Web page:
Advocates play a vital role in the administration of justice. They are officers of the Court who besides having many rights also have many duties to follow.
“Lawyers have their duties as citizens, but they also have special duties as lawyers. Their obligations go far deeper than earning a living as specialists in corporation or tax law. They have a continuing responsibility to uphold the fundamental principles of justice from which the law cannot depart.” -Robert Kennedy
Table of Contents:
- Duties of Advocate
- Advocate’s Duty Towards Court
- Advocate’s Duty Towards Client
- Advocate’s Duty Towards Opponent
- Advocate’s Duty Towards Colleagues
DUTIES OF AN ADVOCATE
Rules on the professional standards that an advocate needs to maintain are mentioned in Chapter II, Part VI of the Bar Council of India Rules. These rules have been placed there under section 49(1)(c) of the Advocates Act, 1961.
An advocate owes duty towards the Court and various parties such as client, opponent, colleagues etc. The following have been explained below in detail: –
ADVOCATE’S DUTY TOWARDS COURT
- Dignified Conduct
An advocate before Court must conduct himself with dignity and self-respect. In case of having a serious complaint against a judicial officer, he has a right and duty to approach proper authorities to submit his grievance.
- Respect Towards Court
An advocate has to maintain a respectful attitude towards the Court.
- No influence on Court’s decision
He should not adopt any illegal or improper means to influence the decisions of the Court. Any communication privately made with a judge is forbidden.
- Prevent client from indulging in unfair practices
It is the duty of an advocate to prevent his client from indulging or doing any unfair practice that he himself ought not to do. He should not consider himself as a mere mouthpiece of his client and should refuse to represent any client who indulges in any improper conduct of indulging in any unfair practice.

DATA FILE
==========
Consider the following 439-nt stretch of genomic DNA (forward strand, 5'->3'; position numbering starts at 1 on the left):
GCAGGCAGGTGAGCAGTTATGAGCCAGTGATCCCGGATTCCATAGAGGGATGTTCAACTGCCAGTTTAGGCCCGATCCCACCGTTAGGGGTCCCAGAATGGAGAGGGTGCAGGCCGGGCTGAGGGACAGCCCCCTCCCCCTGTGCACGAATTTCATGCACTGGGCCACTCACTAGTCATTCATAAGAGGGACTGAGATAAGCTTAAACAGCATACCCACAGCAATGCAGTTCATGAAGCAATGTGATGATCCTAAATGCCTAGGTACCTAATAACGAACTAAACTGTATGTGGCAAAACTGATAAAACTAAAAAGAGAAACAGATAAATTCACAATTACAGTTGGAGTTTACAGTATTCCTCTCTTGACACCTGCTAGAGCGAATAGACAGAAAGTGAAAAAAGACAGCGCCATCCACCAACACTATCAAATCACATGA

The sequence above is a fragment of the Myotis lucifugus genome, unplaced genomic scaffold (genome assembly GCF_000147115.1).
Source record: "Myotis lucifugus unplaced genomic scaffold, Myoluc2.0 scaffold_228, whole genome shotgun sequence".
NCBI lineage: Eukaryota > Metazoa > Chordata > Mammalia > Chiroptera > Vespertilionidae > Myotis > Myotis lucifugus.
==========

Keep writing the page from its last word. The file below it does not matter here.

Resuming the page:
- Wear prescribed dress
The advocate must to wear the prescribed dress at all times in the court and his appearance should be presentable.
- Wear Bands and gown only in Court
An advocate should not wear bands and gowns in public places other than Courts except at such places as may be prescribed by the Bar Council of India or the Court may prescribe.
- Not to represent the Organization if a member of it
An advocate cannot appear before any court or tribunal or authority for or against an organisation or institution, society or corporation if he is a member of their Executive Committee.
- Not to represent in pecuniarily interested matter
In a pecuniarily interested matter, an advocate should not act or plead.
Satyendra Narain Singh and Others v. Ram Nath Singh and Others (AIR 1984 SC 1755)
In the instant case, the Court held that an advocate cannot appear before a wife, who is the judge of the court.
ADVOCATE’S DUTY TOWARDS CLIENT
- Fees to be consistent with standing and nature of case
An advocate is bound to accept fees from clients and should levy fees according to his standing at the Bar and the nature of the case. He may reject a brief in special circumstances.
- Non-withdrawal of case
Once accepted, an advocate should not refuse to serve them unless he gives the client a sufficient cause and notice. In case of withdrawal of a case, an advocate should refund to the client such part of fees as has not been earned by him.
- Non-acceptance of brief if involved as witness
An advocate should not accept a brief or appear where he can be a witness. Similarly, if the advocate in the course of a case becomes aware of, he being a witness, he should not continue with the case.
- Free and frank disclosures to the Client
Before starting an engagement with the client, the advocate should make full and frank disclosures to the client, of his connection with the parties and any controversy therein.